July 2018
Volume 59, Issue 9
Open Access
ARVO Annual Meeting Abstract  |   July 2018
Targeted next generation amplicon sequencing for candidate genes of Pigment Dispersion Syndrome and Pigmentary Glaucoma
Author Affiliations & Notes
  • Tim Footz
    Medical Genetics, University of Alberta, Edmonton, Alberta, Canada
  • Adrian Lahola-Chomiak
    Medical Genetics, University of Alberta, Edmonton, Alberta, Canada
  • Ordan J Lehmann
    Medical Genetics, University of Alberta, Edmonton, Alberta, Canada
    Ophthalmology, University of Alberta, Edmonton, Alberta, Canada
  • Janey L Wiggs
    Ophthalmology, Massachusetts Eye & Ear, Harvard Medical School, Boston, Massachusetts, United States
    Ocular Genomics Institute, Massachusetts Eye and Ear, Harvard Medical School, Boston, Massachusetts, United States
  • Michael A Walter
    Medical Genetics, University of Alberta, Edmonton, Alberta, Canada
  • Footnotes
    Commercial Relationships   Tim Footz, None; Adrian Lahola-Chomiak, None; Ordan Lehmann, None; Janey Wiggs, None; Michael Walter, None
  • Footnotes
    Support  Glaucoma Research Society of Canada, Alberta Vision Net
Investigative Ophthalmology & Visual Science July 2018, Vol.59, 5140. doi:
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      Tim Footz, Adrian Lahola-Chomiak, Ordan J Lehmann, Janey L Wiggs, Michael A Walter; Targeted next generation amplicon sequencing for candidate genes of Pigment Dispersion Syndrome and Pigmentary Glaucoma. Invest. Ophthalmol. Vis. Sci. 2018;59(9):5140.

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      © ARVO (1962-2015); The Authors (2016-present)

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Abstract

Purpose : Pigmentary Glaucoma (PG) is a secondary open-angle glaucoma associated with anterior segment pigment defects typical of Pigment Dispersion Syndrome (PDS). To date, there are no published reports of human genes responsible for PDS or PG, despite strong evidence of a heritable component. We have recently used whole exome sequencing of affected families to identify new candidate genes for PDS/PG, premelanosome protein (PMEL) and cornichon homolog 4 (CNIH4). The melanoma antigen gene melan-A (MLANA) encodes a protein that physically interacts with both PMEL and the ocular albinism 1 protein to regulate melanogenesis and is thus an additional excellent candidate gene. Identification and evaluation of the genetic foundations of PG will foster experiments directed at understanding the root cause of PG and the best treatment and management strategies for patients. Therefore, we critically need fast and inexpensive methods to analyze candidate genes for PG-associated mutations.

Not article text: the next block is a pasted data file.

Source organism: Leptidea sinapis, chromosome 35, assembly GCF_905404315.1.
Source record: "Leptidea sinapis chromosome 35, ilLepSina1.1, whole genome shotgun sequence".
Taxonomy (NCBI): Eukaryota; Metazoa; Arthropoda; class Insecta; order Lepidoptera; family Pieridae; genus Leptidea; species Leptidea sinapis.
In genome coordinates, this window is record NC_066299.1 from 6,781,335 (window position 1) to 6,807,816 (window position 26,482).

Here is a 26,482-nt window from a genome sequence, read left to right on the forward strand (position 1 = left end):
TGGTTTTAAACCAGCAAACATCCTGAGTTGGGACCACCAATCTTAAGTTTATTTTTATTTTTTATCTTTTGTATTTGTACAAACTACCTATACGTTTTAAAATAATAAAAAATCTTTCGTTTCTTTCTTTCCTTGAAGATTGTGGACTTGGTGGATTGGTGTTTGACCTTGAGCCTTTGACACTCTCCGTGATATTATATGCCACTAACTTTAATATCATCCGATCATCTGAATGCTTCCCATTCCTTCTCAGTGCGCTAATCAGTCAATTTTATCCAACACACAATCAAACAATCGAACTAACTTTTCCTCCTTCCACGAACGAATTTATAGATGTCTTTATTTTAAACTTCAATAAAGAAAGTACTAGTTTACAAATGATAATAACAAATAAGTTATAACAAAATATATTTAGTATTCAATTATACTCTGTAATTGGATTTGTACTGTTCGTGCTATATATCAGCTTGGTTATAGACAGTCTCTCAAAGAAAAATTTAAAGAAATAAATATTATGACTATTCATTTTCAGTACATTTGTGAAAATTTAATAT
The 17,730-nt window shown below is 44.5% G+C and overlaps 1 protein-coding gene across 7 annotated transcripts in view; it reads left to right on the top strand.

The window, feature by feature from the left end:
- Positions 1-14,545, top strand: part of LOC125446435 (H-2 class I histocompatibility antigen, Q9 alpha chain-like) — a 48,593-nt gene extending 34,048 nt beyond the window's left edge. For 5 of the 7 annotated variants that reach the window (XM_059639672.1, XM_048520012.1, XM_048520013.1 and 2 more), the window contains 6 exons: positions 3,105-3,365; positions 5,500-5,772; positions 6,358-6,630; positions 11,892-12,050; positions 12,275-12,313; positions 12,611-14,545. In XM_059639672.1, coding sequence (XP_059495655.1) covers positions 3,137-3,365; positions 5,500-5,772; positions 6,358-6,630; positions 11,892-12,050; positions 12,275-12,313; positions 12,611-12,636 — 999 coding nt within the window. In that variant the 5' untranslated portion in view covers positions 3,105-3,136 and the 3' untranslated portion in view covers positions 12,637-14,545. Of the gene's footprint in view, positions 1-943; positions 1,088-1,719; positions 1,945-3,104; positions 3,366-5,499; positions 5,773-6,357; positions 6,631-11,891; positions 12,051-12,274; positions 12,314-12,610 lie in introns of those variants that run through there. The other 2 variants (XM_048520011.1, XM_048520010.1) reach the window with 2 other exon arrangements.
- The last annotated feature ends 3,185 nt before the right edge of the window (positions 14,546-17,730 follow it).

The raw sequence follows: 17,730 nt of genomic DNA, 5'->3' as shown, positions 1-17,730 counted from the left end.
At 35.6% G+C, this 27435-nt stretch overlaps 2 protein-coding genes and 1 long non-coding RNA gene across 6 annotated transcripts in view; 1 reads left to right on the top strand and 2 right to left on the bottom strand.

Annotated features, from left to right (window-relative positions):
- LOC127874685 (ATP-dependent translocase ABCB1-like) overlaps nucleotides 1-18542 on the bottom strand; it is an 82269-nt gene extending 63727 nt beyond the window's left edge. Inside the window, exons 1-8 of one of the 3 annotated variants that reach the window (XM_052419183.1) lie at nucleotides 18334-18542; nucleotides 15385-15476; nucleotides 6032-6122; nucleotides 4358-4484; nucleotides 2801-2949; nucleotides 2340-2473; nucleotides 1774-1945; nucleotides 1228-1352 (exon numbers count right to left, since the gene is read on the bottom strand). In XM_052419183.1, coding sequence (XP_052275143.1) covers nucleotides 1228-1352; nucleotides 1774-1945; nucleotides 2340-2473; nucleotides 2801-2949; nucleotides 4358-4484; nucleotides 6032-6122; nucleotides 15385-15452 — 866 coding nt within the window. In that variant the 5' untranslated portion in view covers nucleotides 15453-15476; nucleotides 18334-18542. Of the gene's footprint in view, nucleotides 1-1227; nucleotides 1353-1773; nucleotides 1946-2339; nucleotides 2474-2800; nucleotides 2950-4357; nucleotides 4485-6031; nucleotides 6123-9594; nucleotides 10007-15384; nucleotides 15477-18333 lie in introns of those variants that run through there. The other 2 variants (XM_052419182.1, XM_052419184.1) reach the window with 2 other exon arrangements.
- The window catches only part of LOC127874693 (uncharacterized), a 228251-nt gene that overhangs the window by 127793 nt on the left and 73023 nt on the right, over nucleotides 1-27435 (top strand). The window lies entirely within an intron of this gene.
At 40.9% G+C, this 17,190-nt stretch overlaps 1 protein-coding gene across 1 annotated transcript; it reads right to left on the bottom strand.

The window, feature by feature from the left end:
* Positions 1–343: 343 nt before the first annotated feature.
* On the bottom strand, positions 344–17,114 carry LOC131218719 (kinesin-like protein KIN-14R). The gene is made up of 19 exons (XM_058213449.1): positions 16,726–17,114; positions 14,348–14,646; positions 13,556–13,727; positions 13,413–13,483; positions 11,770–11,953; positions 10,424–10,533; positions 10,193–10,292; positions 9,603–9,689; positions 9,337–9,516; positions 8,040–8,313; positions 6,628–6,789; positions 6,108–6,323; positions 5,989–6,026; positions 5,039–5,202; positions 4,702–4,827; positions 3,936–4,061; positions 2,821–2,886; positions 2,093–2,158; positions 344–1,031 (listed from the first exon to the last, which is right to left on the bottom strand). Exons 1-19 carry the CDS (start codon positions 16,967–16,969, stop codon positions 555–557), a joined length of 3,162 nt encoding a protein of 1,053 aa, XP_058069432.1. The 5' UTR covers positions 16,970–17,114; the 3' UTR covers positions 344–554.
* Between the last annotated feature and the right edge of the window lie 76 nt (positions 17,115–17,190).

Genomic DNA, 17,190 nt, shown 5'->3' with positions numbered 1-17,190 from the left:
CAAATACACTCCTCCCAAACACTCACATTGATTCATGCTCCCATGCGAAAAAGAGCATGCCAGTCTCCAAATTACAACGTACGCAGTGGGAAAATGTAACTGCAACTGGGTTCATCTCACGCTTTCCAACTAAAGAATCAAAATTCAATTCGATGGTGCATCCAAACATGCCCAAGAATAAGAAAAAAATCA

Methods : Genomic DNA was amplified using standard PCR with primers designed to cover all coding regions of the genes, and included sequences compatible with Illumina next generation sequencing (NGS) technology. Up to 18 amplicons per individual were pooled before a secondary barcoding PCR was performed, and 113 uniquely-indexed individual PDS/PG patients were combined in each NGS run.

Results : High quality sequence was rapidly and cost-effectively obtained using an Illumina MiSeq System. For example, 360Mb of sequence was generated in a single run that targeted 5.1kb of DNA, where 90% of the 1.4 million reads (2x250bp) had a Phred quality score of >Q30, corresponding to an average read-depth of over 100x. This run was estimated to cost about one-fifth the projected amount as commercial Sanger sequencing of the same amplicons. To date we have discovered four PDS-associated PMEL missense mutations in our patients.

Conclusions : The identification of PDS/PG-associated mutations in PMEL, CNIH4 and MLANA in our patient cohort will further clarify the genetic etiology of the disease, establishing a new regime of biochemical reagents (i.e. melanogenesis/pigmentation genes) that can be used to investigate the poorly-understood molecular mechanisms of glaucoma. Improved screening for the genetic causes of glaucoma will lead to earlier diagnosis and treatment to better manage this form of irreversible blindness.

This is an abstract that was submitted for the 2018 ARVO Annual Meeting, held in Honolulu, Hawaii, April 29 - May 3, 2018.

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